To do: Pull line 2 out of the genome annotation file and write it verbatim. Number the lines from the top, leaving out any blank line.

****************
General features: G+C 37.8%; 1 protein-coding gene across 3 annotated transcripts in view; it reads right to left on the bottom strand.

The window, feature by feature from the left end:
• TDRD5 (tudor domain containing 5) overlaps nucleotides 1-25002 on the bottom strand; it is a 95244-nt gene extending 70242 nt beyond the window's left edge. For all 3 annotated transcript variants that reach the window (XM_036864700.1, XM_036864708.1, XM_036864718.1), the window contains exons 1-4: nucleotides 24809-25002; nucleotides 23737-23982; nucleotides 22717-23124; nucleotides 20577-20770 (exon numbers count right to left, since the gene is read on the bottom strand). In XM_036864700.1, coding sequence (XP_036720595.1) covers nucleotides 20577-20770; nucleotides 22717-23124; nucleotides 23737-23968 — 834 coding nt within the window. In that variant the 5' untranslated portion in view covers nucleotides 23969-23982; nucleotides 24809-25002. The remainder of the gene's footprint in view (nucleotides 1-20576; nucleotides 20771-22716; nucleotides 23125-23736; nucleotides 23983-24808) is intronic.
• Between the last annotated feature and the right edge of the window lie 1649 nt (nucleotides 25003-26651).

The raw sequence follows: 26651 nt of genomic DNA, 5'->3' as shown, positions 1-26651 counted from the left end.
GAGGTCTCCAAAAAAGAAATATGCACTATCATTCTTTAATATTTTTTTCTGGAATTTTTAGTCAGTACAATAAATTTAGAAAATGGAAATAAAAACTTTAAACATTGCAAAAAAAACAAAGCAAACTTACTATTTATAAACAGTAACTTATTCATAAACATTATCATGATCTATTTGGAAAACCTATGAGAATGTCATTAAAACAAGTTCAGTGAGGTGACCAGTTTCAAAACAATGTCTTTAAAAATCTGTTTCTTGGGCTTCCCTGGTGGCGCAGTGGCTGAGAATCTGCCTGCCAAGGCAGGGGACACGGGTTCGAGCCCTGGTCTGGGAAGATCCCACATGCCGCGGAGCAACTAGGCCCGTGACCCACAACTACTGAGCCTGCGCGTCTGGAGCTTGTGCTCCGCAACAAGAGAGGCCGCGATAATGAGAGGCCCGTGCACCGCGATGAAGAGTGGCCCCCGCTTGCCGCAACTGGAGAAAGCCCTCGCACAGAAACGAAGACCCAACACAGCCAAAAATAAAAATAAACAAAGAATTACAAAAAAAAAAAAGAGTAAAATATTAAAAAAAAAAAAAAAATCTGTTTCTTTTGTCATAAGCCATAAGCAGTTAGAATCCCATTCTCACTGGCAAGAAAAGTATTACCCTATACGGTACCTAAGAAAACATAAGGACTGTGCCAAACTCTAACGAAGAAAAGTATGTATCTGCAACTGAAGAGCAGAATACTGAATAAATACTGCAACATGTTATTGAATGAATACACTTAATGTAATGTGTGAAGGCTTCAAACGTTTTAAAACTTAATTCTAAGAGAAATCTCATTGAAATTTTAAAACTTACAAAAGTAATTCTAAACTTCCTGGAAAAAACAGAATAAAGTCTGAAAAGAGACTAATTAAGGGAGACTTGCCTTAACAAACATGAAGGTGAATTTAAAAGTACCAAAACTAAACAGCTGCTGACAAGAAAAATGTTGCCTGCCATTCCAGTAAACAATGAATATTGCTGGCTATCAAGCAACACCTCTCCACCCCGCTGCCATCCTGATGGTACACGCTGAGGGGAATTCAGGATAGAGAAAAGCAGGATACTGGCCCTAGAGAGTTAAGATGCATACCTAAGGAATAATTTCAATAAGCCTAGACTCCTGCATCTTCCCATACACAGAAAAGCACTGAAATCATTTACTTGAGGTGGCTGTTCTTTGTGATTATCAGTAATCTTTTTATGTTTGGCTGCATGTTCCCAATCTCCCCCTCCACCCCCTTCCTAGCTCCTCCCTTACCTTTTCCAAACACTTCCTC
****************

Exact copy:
The window, feature by feature from the left end: